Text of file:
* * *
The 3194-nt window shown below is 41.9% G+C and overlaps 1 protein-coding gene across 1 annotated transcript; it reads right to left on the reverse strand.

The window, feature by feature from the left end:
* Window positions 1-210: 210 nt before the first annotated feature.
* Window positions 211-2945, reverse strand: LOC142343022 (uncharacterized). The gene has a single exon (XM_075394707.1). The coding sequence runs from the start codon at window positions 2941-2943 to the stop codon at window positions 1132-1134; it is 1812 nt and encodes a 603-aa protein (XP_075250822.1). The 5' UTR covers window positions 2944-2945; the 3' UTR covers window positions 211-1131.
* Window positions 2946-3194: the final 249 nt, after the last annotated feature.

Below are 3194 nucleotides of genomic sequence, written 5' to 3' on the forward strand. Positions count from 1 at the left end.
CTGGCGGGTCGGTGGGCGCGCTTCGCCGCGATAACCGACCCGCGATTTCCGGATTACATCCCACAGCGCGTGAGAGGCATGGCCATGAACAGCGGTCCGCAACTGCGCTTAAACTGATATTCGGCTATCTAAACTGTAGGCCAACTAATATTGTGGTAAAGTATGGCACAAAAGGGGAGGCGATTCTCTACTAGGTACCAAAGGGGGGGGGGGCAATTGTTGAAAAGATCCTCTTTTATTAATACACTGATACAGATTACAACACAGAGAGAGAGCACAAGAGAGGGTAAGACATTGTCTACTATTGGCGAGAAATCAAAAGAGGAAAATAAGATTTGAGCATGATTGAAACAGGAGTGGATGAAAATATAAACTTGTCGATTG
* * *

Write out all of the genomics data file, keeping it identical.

The 3194-nt window shown below is 41.9% G+C and overlaps 1 protein-coding gene across 1 annotated transcript; it reads right to left on the reverse strand.

The window, feature by feature from the left end:
* Window positions 1-210: 210 nt before the first annotated feature.
* Window positions 211-2945, reverse strand: LOC142343022 (uncharacterized). The gene has a single exon (XM_075394707.1). The coding sequence runs from the start codon at window positions 2941-2943 to the stop codon at window positions 1132-1134; it is 1812 nt and encodes a 603-aa protein (XP_075250822.1). The 5' UTR covers window positions 2944-2945; the 3' UTR covers window positions 211-1131.
* Window positions 2946-3194: the final 249 nt, after the last annotated feature.

Below are 3194 nucleotides of genomic sequence, written 5' to 3' on the forward strand. Positions count from 1 at the left end.
CTGGCGGGTCGGTGGGCGCGCTTCGCCGCGATAACCGACCCGCGATTTCCGGATTACATCCCACAGCGCGTGAGAGGCATGGCCATGAACAGCGGTCCGCAACTGCGCTTAAACTGATATTCGGCTATCTAAACTGTAGGCCAACTAATATTGTGGTAAAGTATGGCACAAAAGGGGAGGCGATTCTCTACTAGGTACCAAAGGGGGGGGGGGCAATTGTTGAAAAGATCCTCTTTTATTAATACACTGATACAGATTACAACACAGAGAGAGAGCACAAGAGAGGGTAAGACATTGTCTACTATTGGCGAGAAATCAAAAGAGGAAAATAAGATTTGAGCATGATTGAAACAGGAGTGGATGAAAATATAAACTTGTCGATTG